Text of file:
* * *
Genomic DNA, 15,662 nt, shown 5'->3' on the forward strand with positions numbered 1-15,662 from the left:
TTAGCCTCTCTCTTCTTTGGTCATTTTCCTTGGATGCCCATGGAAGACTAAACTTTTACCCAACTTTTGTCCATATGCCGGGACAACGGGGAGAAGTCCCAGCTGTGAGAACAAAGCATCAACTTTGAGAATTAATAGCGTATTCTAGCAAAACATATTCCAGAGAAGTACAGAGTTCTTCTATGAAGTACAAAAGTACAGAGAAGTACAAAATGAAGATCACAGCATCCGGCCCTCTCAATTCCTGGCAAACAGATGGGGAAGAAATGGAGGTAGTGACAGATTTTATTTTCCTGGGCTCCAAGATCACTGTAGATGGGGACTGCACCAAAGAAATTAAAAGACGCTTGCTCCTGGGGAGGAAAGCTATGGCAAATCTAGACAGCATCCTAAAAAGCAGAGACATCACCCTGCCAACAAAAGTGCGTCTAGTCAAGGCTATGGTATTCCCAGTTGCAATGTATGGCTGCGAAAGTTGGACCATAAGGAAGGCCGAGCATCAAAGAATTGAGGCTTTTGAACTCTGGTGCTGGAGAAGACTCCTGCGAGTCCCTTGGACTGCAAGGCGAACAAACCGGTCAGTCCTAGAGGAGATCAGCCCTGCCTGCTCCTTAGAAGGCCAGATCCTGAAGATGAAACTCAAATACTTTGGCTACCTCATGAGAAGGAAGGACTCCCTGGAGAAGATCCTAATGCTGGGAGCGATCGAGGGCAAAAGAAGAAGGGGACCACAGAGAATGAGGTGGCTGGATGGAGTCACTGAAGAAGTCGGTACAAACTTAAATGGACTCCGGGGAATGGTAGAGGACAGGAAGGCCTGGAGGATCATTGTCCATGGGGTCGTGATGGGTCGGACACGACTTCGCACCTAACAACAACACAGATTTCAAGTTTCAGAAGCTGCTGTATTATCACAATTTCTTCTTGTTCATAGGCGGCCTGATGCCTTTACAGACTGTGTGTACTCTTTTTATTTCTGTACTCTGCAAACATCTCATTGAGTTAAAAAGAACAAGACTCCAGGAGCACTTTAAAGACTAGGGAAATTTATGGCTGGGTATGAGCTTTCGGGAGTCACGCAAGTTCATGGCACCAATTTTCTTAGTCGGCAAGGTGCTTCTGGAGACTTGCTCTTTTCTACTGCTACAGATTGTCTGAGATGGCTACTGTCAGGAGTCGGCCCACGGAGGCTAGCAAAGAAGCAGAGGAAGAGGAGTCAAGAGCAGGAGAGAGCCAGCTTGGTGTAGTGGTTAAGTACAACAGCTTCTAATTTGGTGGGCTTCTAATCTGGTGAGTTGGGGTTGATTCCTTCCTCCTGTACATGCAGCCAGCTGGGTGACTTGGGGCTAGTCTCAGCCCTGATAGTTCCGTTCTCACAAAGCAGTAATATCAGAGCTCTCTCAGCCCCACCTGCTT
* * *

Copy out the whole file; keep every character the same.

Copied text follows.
Genomic DNA, 15,662 nt, shown 5'->3' on the forward strand with positions numbered 1-15,662 from the left:
TTAGCCTCTCTCTTCTTTGGTCATTTTCCTTGGATGCCCATGGAAGACTAAACTTTTACCCAACTTTTGTCCATATGCCGGGACAACGGGGAGAAGTCCCAGCTGTGAGAACAAAGCATCAACTTTGAGAATTAATAGCGTATTCTAGCAAAACATATTCCAGAGAAGTACAGAGTTCTTCTATGAAGTACAAAAGTACAGAGAAGTACAAAATGAAGATCACAGCATCCGGCCCTCTCAATTCCTGGCAAACAGATGGGGAAGAAATGGAGGTAGTGACAGATTTTATTTTCCTGGGCTCCAAGATCACTGTAGATGGGGACTGCACCAAAGAAATTAAAAGACGCTTGCTCCTGGGGAGGAAAGCTATGGCAAATCTAGACAGCATCCTAAAAAGCAGAGACATCACCCTGCCAACAAAAGTGCGTCTAGTCAAGGCTATGGTATTCCCAGTTGCAATGTATGGCTGCGAAAGTTGGACCATAAGGAAGGCCGAGCATCAAAGAATTGAGGCTTTTGAACTCTGGTGCTGGAGAAGACTCCTGCGAGTCCCTTGGACTGCAAGGCGAACAAACCGGTCAGTCCTAGAGGAGATCAGCCCTGCCTGCTCCTTAGAAGGCCAGATCCTGAAGATGAAACTCAAATACTTTGGCTACCTCATGAGAAGGAAGGACTCCCTGGAGAAGATCCTAATGCTGGGAGCGATCGAGGGCAAAAGAAGAAGGGGACCACAGAGAATGAGGTGGCTGGATGGAGTCACTGAAGAAGTCGGTACAAACTTAAATGGACTCCGGGGAATGGTAGAGGACAGGAAGGCCTGGAGGATCATTGTCCATGGGGTCGTGATGGGTCGGACACGACTTCGCACCTAACAACAACACAGATTTCAAGTTTCAGAAGCTGCTGTATTATCACAATTTCTTCTTGTTCATAGGCGGCCTGATGCCTTTACAGACTGTGTGTACTCTTTTTATTTCTGTACTCTGCAAACATCTCATTGAGTTAAAAAGAACAAGACTCCAGGAGCACTTTAAAGACTAGGGAAATTTATGGCTGGGTATGAGCTTTCGGGAGTCACGCAAGTTCATGGCACCAATTTTCTTAGTCGGCAAGGTGCTTCTGGAGACTTGCTCTTTTCTACTGCTACAGATTGTCTGAGATGGCTACTGTCAGGAGTCGGCCCACGGAGGCTAGCAAAGAAGCAGAGGAAGAGGAGTCAAGAGCAGGAGAGAGCCAGCTTGGTGTAGTGGTTAAGTACAACAGCTTCTAATTTGGTGGGCTTCTAATCTGGTGAGTTGGGGTTGATTCCTTCCTCCTGTACATGCAGCCAGCTGGGTGACTTGGGGCTAGTCTCAGCCCTGATAGTTCCGTTCTCACAAAGCAGTAATATCAGAGCTCTCTCAGCCCCACCTGCTT